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Better understanding of blood vessel constrictor needed to harness its power for patients

To harness endothelin-1's power to constrict blood vessels and help patients manage high blood pressure or heart failure, scientists must learn more about how endothelin functions naturally and in disease states, says a Medical College of Georgia researcher.

Despite strong laboratory evidence that blocking endothelin-1 receptors would be an effective, targeted therapy for these two major health problems, the drugs failed patients, says Dr. Adviye Ergul, physiologist in the MCG Schools of Medicine and Graduate Studies.

"These endothelin-1 receptors are logical targets for drugs to treat hypertension because of their key role in vasoconstriction, but the targets are moving and we don't know how one target plays off another," says Dr. Ergul, who discussed novel aspects of endothelin receptor interaction during the 62nd High Blood Pressure Research Conference and Workshop in Atlanta.

"The current thinking in pharmacology is one hormone, one receptor equals boom: the effect. I think cells are much smarter," she says. This week, Dr. Ergul challenged colleagues across the country to consider emerging evidence that usual receptor communication is likely more complex than they thought and that disease may significantly alter communication.

Endothelin-1 receptors are known to interact: one way blood vessels keep a healthy tone, for example, is that a and b receptors on smooth muscle cells prompt constriction while b receptors on the lining of blood vessels work with nitric oxide to promote relaxation. Endothelin-1 receptors on the kidneys are a player as well, helping wring out excess water and salt. "There is a delicate balance," says Dr. Ergul.

But there's apparently more to the relationships. She holds up a handful of recent journal articles which reflect mounting evidence that receptors actively work as teams of two or more. That teamwork could change their function. New technology enables scientists to literally watch receptors move closer together on a cell surface, clearly indicating that something is going on.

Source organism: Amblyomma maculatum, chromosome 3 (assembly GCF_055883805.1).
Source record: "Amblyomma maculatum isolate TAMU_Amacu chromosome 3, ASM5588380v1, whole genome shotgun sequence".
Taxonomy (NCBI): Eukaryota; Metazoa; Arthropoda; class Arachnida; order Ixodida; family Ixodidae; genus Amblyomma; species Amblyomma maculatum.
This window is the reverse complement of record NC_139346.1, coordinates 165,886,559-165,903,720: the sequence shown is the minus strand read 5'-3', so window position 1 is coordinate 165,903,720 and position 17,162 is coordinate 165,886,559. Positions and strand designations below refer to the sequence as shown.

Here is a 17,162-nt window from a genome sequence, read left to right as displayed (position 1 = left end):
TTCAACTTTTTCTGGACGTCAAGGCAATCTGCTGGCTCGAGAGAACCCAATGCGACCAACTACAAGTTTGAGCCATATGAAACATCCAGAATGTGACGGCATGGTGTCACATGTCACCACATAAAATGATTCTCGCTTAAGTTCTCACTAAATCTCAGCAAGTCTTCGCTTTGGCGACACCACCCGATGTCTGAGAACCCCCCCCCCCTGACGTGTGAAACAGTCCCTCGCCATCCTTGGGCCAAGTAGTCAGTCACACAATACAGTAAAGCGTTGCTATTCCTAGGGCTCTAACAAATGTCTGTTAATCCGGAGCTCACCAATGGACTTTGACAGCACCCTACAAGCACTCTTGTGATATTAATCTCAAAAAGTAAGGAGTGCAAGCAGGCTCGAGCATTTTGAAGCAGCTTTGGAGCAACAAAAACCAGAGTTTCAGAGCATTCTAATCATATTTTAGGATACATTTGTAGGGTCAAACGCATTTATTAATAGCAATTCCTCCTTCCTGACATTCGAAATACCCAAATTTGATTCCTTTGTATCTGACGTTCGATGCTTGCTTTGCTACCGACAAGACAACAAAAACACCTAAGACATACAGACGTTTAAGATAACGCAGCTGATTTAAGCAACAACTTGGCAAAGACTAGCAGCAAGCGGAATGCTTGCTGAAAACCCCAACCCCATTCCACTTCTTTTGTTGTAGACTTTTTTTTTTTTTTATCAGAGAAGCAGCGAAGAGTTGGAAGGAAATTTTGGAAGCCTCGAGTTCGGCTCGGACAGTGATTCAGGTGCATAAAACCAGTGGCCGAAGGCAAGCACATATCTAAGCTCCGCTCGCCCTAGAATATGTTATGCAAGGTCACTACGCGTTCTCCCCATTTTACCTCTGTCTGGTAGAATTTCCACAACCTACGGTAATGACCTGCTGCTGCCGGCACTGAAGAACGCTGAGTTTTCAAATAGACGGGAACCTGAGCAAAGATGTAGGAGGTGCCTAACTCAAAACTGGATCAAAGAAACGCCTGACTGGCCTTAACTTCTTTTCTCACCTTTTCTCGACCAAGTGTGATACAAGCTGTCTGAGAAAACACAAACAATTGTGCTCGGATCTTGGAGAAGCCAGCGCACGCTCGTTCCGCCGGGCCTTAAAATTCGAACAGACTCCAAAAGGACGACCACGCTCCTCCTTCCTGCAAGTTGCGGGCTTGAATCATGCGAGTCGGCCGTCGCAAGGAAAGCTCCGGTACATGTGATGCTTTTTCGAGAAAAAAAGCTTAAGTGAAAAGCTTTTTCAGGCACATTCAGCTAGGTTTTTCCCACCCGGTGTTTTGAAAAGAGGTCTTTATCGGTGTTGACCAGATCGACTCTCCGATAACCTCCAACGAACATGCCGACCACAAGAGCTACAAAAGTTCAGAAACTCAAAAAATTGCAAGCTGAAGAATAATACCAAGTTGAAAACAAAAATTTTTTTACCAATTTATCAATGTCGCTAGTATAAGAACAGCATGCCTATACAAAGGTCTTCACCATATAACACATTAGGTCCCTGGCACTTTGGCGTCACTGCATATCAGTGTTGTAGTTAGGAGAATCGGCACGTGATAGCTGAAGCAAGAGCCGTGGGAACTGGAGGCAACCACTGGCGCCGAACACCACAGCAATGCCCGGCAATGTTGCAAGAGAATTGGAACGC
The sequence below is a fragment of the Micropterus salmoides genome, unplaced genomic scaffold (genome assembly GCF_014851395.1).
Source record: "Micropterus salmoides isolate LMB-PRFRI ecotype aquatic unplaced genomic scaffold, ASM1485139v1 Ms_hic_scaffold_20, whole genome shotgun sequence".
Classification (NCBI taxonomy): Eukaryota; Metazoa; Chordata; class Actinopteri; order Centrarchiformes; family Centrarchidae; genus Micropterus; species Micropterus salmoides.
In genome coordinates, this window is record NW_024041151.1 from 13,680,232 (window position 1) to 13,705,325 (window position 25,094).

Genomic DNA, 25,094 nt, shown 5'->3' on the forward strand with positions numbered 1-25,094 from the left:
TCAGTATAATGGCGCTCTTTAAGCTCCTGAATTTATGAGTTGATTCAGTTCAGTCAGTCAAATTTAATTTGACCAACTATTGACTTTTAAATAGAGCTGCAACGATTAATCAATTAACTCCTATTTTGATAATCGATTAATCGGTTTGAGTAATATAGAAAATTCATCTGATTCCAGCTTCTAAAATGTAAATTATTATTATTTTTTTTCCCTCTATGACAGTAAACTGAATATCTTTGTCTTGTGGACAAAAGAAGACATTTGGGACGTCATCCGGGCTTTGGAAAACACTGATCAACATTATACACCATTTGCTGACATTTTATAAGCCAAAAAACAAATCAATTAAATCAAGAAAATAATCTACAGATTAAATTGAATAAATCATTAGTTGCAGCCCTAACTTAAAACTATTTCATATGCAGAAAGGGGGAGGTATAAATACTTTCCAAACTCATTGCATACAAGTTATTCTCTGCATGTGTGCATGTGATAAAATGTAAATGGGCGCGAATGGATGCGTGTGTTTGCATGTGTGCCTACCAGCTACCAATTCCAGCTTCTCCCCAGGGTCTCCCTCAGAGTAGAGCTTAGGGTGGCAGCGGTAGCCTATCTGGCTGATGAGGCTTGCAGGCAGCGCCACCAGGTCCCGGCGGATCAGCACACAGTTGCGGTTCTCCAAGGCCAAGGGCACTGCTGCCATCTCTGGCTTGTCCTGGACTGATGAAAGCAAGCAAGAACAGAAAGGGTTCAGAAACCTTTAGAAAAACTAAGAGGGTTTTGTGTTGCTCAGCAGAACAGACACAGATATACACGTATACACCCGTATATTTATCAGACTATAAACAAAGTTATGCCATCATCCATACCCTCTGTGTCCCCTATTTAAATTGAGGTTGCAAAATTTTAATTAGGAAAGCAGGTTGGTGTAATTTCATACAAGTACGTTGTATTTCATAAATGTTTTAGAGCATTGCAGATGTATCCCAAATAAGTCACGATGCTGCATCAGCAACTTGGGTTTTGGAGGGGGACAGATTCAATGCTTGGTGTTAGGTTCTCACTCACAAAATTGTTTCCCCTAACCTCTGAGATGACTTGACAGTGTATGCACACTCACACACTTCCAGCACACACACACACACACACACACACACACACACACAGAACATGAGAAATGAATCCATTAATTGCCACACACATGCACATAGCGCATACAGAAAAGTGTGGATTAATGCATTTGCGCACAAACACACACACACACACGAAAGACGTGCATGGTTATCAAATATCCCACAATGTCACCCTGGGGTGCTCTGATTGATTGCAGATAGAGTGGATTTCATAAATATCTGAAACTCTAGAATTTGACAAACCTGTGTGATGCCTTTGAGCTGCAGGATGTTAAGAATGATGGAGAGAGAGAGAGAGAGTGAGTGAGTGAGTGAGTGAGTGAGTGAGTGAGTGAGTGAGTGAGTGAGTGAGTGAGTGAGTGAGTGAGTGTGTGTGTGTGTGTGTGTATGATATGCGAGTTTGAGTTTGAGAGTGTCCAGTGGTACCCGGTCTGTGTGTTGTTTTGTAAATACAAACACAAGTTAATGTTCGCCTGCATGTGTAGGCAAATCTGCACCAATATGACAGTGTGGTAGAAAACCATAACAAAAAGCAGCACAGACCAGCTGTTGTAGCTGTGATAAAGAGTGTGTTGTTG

"Numerous drugs have been developed that are antagonists that can block these receptors with the idea they can be used in hypertension and heart failure. In animal models, they worked well," she says. But in clinical trials they failed badly; a drug for heart failure actually worsened problems such as labored breathing and swelling in patients already having difficulty moving blood through their body.

The first antagonists blocked both known receptors: a and b; the next generation blocked one or the other but still didn't work. A notable exception is endothelin-1 antagonists that reduce excessive pressure and tissue buildup inside the blood vessels of patients with pulmonary hypertension. In addition to constricting blood vessels, endothelin-1 can help blood vessels grow bigger but too much can result in protein deposits that stiffen blood vessel walls.

Scientists have been scratching their heads over why blocking these receptors hasn't panned out; they've even looked for an "atypical" receptor that might explain it. But Dr. Ergul, an expert on endothelin-1's role in diabetes, believes the unexpected results are better explained by poorly understood relationships in normal and disease states. "How receptors dimerize, how they get closer together on the cell surface, likely needs to affect our drug design," she says.


Contact: Toni Baker
Medical College of Georgia

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